Inflation of the Educational Kind
Today, I came across a couple of articles on grade inflation, and they resonated with me for several reasons: I’ve noticed the increased pressures and tendencies to do it, the authors identified the same causes I did independently, and I believe some of the current political controversies about higher ed have the potential to make the problem worse.
The first article talks about the causes, listing pressure from students, administration, colleagues, and even ourselves.
I have students come to me at the end of the semester with their entire semester’s portfolio of papers wanting to examine every single point taken off to see if the sum total of ‘mis-grades’ will bump them up. My response is to remind them they’ve had all semester to challenge those points, and I’m not going to do it now. I warn them on the first day that if the points will matter in December, make them matter in September. They also like to complain that if they had gotten x number of points on this one assignment, they’d have the higher grade. I remind them that they have a semester to make their points, and if they had chosen to follow directions at any one of these ten other places, they’d have those points, so for every spot of blame they claim for the grader, I can point to several genuine errors they made. The hard part is helping the graders withstand the onslaught when students go to them directly, or when it makes a pass/fail difference for the student.
Because administrations look at student evals, and there is a correlation between giving higher grades and getting good evals, there is some pressure to raise grades. Furthermore, the way some schools charge tuition can encourage grade inflation. I know of one faculty member with a straight scale passing rate of 90% in a challenging course (meaning 90% of students pass without the use of a curve), who was admonished by an administrator to cut their 10% failure rate in half because it cost the college too much money when a student failed and had to retake a course. The twisted logic here is that the school charges the same tuition whether the student takes 12 or 18 hours, so when a student fails a course, they essentially retake it for free, so the department loses money when a student fails. Twisted.
If your colleagues inflate grades, then if you don’t, you look like a bad teacher. This is especially problematic as students are arriving at college less and less prepared each year. They are just as smart, but nowhere near the preparedness and maturity former classes exhibited.
As good teachers recognize their imperfections in teaching, they tend to second guess where they made mistakes themselves and tend to want to give complaining students the benefit of the doubt.
All four of these causes are exacerbated by the now nearly universal approach by colleges and universities to treat their degrees as products and the students as customers, complete with the ‘customer is always right’ mantra, which puts the inmates in charge of the asylum and penalizes all faculty for the abuses of a few by taking away much of their authority and autonomy as subject matter experts. Many faculty cave to students because they know or strongly fear that the chair or dean will not back them up if the student complains up the chain of command, and the students know this, and have developed a strong entitlement mentality.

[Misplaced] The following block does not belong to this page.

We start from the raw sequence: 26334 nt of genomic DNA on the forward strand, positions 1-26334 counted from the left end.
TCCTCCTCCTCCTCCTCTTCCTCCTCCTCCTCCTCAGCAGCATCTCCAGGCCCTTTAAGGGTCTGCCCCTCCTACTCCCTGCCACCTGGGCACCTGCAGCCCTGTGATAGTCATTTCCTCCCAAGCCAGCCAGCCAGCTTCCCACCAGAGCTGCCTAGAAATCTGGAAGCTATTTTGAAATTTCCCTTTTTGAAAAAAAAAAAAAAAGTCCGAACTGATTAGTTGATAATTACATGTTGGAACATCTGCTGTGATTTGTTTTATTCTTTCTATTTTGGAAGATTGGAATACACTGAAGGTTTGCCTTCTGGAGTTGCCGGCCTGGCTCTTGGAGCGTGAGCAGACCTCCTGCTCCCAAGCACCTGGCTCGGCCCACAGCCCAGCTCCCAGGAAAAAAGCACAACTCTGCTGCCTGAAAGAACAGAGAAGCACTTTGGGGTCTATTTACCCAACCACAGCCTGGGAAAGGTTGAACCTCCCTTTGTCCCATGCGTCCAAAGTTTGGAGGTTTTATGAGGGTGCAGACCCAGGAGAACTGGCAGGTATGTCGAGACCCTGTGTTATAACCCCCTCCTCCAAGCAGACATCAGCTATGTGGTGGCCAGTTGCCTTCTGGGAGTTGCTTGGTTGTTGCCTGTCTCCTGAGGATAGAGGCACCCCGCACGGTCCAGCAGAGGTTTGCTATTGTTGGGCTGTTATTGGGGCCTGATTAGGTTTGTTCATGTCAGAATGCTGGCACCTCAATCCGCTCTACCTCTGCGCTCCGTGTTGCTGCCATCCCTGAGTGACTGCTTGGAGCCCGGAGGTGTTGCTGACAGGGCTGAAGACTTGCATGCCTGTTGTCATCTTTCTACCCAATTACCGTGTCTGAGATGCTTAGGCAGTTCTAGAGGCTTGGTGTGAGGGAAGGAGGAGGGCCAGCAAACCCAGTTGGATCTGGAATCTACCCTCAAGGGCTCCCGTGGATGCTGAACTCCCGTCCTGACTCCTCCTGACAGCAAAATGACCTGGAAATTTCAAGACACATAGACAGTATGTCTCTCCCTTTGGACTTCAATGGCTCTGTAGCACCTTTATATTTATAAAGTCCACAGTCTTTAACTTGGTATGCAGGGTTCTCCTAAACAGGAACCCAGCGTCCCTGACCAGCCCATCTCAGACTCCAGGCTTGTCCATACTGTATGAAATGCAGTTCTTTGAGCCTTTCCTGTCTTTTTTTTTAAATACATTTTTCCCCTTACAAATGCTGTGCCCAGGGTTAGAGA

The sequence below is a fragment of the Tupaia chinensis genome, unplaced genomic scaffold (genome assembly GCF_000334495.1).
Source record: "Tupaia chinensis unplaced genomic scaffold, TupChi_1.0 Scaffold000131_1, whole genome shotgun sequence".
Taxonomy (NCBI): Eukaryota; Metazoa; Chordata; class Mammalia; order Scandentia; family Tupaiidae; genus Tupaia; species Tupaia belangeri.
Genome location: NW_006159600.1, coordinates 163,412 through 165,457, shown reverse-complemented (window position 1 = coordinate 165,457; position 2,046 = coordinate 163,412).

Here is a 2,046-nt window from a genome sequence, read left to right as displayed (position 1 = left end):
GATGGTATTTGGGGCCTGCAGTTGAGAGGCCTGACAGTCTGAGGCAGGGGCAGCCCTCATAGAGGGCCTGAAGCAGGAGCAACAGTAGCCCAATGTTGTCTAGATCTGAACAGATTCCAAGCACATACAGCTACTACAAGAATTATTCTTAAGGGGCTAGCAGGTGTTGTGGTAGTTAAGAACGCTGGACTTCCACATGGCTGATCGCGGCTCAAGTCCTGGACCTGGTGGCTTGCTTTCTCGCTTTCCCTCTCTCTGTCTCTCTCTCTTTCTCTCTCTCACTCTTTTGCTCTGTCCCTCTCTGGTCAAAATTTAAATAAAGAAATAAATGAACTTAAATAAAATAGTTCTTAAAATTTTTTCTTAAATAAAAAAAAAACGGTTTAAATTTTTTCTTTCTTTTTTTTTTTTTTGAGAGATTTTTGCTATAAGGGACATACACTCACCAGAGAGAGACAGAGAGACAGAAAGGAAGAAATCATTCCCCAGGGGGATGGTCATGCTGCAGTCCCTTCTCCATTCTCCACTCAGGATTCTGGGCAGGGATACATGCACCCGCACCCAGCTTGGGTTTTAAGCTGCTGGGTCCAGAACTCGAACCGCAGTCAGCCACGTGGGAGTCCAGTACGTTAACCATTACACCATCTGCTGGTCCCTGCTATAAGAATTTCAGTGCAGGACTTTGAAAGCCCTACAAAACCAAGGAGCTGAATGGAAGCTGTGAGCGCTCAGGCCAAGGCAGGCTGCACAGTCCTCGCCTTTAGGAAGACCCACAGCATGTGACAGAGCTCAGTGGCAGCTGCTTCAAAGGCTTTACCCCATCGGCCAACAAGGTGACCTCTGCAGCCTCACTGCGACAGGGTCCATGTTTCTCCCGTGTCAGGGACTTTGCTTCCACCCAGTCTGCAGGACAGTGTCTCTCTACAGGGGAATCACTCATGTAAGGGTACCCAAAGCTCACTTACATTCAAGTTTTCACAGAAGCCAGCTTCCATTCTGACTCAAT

The second article, also discusses grade inflation in addition to the challenge of grading consistency on writing assignments, and what some schools are doing to combat these: hiring outside graders who are anonymous and who don’t have a relationship with the students to prevent bias, or having advanced computer programs grade the papers based on criteria set by the instructor. This article cites peer-reviewed research demonstrating that grade inflation does occur and that in their study, an ‘A’ was the most common grade assigned by traditional graders. However, when using remote graders, this was reduced. Also, use of ‘robot’ graders proved to be far more consistent than human graders who get tired or adjust their grading over time. Both of these results are somewhat surprising because conventional wisdom says that having human graders familiar with the class are the most effective to find nuances in writing quality and accounting for ‘special circumstances.’
My concern with some of the intense scrutiny higher ed is currently receiving is that it is just as myopic as any other transparency issue. By focusing on ‘quality of teaching’ issues, we tend to overlook student preparedness and effort. Since teachers are being paid to teach, since they are the professionals, any fault in the system must be theirs and theirs alone. Many administrations are happy to allow this misconception to continue because it takes the magnifying glass off of them. The students have become so addicted to positive affirmation that they often fail to see their own responsibility and culpability. “They just don’t understand my situation and why my problems are unique/worse/deserving of special treatment.”
There are ‘bad’ professors, and even ‘good’ professors make mistakes like any human. There are also pressures to compromise standards. But many if not most faculty are reasonable to excellent teachers working (like many today) in environments of increased demands with fewer resources. I’d just like to see our critics take a step back and look at the full situation rather than go for what appears to be low hanging fruit.